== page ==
The concept of inclusiveness and diversity seemed unrealistic in the fashion industry for a long time. However, the world is changing, and thus, fashion is evolving. Size inclusivity is just one of the many positive changes we can see becoming a part of this industry. This particular market is still largely exploitable and could use more digitization.
Fortunately, the recent advancements in global technology have given rise to virtual-only and e-commerce trends. Such shifts have heavily impacted the fashion businesses too. There has been a significant rise in the numbers of online consumers for many known and lesser-known clothing stores. It has, hence, become equally a responsibility and an opportunity for fashion brands to broaden their market base. They are targeting a wider audience now by becoming more inclusive and making their marketing tactics all-encompassing.
There used to be a time when the plus-size market was not as glamorous as online stores have made it today; instead, it was only a part of the corner in a brick-and-mortar store. It was not only challenging to find plus-size clothing but even more challenging to find trendy fashion well-suited for plus-sized people. It was always the same, bland-colored, loose-cut dresses to disguise their actual body shape, and frankly, it became embarrassing. Because even if size ten models ruled the fashion shows, it was size 14 to 18 which consumers purchased the most.
So, as we progress forward, it is high time that fashion becomes more inclusive. Let’s have a look at how e-commerce and the virtual-only world contribute to that:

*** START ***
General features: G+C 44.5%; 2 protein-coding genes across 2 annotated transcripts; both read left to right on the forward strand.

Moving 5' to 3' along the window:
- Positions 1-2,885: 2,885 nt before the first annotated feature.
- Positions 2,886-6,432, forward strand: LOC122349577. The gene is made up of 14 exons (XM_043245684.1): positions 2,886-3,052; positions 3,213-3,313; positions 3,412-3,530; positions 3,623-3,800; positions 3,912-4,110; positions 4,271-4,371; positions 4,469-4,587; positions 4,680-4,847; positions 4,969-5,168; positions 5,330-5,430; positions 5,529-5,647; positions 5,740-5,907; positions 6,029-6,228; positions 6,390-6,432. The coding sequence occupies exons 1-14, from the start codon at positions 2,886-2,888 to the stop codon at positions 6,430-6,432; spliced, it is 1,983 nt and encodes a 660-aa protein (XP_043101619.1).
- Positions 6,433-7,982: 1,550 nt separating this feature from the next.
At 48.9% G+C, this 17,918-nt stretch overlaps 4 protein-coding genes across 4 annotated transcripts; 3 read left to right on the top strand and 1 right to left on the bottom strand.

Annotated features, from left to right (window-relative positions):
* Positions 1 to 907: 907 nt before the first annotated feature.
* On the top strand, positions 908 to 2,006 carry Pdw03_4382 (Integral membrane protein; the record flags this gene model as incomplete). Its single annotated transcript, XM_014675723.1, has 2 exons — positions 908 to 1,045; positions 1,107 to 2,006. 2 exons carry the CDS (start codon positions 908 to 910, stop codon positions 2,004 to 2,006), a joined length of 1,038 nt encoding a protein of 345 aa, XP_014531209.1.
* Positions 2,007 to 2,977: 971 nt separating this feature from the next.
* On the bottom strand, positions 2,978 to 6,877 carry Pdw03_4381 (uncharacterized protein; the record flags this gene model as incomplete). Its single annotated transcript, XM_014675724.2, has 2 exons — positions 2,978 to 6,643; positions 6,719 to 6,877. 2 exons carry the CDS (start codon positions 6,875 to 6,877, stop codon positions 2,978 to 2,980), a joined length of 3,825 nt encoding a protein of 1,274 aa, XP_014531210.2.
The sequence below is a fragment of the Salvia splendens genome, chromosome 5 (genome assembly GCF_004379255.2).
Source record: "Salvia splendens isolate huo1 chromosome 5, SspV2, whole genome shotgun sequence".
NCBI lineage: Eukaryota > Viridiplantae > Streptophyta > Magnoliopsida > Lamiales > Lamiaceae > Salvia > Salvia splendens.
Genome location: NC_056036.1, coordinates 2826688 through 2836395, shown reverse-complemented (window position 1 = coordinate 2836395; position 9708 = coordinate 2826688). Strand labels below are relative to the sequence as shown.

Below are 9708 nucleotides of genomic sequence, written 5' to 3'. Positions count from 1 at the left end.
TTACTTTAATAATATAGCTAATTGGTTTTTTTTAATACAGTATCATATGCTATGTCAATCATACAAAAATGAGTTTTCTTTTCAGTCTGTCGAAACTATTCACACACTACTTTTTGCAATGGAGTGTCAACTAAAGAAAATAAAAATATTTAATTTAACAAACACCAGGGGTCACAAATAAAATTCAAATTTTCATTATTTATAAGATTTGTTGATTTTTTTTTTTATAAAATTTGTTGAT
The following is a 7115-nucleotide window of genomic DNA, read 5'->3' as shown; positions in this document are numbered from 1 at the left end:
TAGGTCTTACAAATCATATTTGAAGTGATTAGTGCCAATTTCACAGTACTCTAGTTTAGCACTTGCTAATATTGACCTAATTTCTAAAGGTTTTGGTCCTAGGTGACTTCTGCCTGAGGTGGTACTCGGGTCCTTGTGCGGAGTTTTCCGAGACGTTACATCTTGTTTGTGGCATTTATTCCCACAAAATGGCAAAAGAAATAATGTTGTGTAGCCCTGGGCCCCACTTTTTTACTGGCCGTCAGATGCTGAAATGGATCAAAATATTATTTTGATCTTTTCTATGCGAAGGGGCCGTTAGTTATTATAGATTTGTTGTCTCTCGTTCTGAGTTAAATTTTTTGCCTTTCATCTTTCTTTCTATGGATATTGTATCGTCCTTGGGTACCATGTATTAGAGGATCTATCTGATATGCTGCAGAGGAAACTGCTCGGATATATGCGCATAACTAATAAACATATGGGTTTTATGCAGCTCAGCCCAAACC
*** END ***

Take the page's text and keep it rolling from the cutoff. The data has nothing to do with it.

1. Use of Augmented Reality
Suppose a customer is looking for plus-size maxi dresses, but they want the design to be similar to what they saw on a slimmer model. Should the company bring in different models to wear the same designed dress? That would be too redundant! As established, technological developments play a significant role in making the online fashion industry inclusive today.
Augmented Reality (AR) is an essential tool companies use to play around with the same clothing on women of different sizes. This way, online buyers can see how the dress would look on someone with their body shape, which helps them make a more informed decision.
This also helps fashion stores make fashion more inclusive and give their customers a variety of choices, increasing customer satisfaction. Another excellent way to use this tool is by developing an AR filter! It allows customers to stand in front of the camera and check how their selected clothing would look on them, saving time and effort.
2. Availability of Wider Size Range
Virtual-only stores are more efficient in terms of providing a more comprehensive size range to their customers because everything is accessible through single-click. Compared to this, brick-and-mortar stores can’t find mannequins of all sizes and put the same designs on them to show their walk-in buyers. But online stores have the affluence to present the same design on different sizes – plus-sized, petite, short, or tall models.
It allows everyone to be themselves and openly become a part of size-inclusive evolution. It has also helped businesses to target a wider audience because they can personalize the experience for everyone on their online stores through websites or applications.
Many brands like Nasty Gal and TopShop made an honest mistake of extending their sizing option to size 18, only and it was not taken well by the audience. The average American women wear sizes 16 to 18, making it evident that sizes greater and smaller should also be a part of the size range. While traditional stores made it unsubtle by cornering the ‘plus-sized’ options, virtual stores end this discrimination by providing everything in one place.